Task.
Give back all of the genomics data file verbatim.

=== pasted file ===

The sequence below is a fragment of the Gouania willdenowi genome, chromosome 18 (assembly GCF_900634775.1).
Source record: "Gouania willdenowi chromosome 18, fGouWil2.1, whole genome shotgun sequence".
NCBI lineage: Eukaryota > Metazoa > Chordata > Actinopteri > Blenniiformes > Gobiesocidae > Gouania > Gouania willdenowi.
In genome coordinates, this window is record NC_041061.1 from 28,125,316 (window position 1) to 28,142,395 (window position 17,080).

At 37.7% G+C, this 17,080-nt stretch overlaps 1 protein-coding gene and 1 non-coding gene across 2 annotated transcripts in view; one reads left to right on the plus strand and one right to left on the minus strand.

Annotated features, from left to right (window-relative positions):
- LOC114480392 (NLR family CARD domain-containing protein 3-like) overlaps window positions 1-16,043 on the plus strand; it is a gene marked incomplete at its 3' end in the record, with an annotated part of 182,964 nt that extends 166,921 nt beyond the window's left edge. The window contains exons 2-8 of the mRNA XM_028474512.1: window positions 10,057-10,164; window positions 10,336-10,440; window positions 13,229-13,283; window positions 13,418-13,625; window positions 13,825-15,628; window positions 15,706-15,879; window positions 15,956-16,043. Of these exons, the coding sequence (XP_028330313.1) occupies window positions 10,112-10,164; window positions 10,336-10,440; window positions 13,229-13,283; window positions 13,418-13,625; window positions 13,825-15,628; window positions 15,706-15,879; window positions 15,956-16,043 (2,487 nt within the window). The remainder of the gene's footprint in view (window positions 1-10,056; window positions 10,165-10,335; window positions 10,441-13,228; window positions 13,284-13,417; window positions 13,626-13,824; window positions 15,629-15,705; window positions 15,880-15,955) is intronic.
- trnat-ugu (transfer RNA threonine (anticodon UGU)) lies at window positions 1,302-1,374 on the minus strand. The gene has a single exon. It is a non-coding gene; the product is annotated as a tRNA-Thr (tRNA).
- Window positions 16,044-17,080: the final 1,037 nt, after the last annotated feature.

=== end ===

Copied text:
The sequence below is a fragment of the Gouania willdenowi genome, chromosome 18 (assembly GCF_900634775.1).
Source record: "Gouania willdenowi chromosome 18, fGouWil2.1, whole genome shotgun sequence".
NCBI lineage: Eukaryota > Metazoa > Chordata > Actinopteri > Blenniiformes > Gobiesocidae > Gouania > Gouania willdenowi.
In genome coordinates, this window is record NC_041061.1 from 28,125,316 (window position 1) to 28,142,395 (window position 17,080).

At 37.7% G+C, this 17,080-nt stretch overlaps 1 protein-coding gene and 1 non-coding gene across 2 annotated transcripts in view; one reads left to right on the plus strand and one right to left on the minus strand.

Annotated features, from left to right (window-relative positions):
- LOC114480392 (NLR family CARD domain-containing protein 3-like) overlaps window positions 1-16,043 on the plus strand; it is a gene marked incomplete at its 3' end in the record, with an annotated part of 182,964 nt that extends 166,921 nt beyond the window's left edge. The window contains exons 2-8 of the mRNA XM_028474512.1: window positions 10,057-10,164; window positions 10,336-10,440; window positions 13,229-13,283; window positions 13,418-13,625; window positions 13,825-15,628; window positions 15,706-15,879; window positions 15,956-16,043. Of these exons, the coding sequence (XP_028330313.1) occupies window positions 10,112-10,164; window positions 10,336-10,440; window positions 13,229-13,283; window positions 13,418-13,625; window positions 13,825-15,628; window positions 15,706-15,879; window positions 15,956-16,043 (2,487 nt within the window). The remainder of the gene's footprint in view (window positions 1-10,056; window positions 10,165-10,335; window positions 10,441-13,228; window positions 13,284-13,417; window positions 13,626-13,824; window positions 15,629-15,705; window positions 15,880-15,955) is intronic.
- trnat-ugu (transfer RNA threonine (anticodon UGU)) lies at window positions 1,302-1,374 on the minus strand. The gene has a single exon. It is a non-coding gene; the product is annotated as a tRNA-Thr (tRNA).
- Window positions 16,044-17,080: the final 1,037 nt, after the last annotated feature.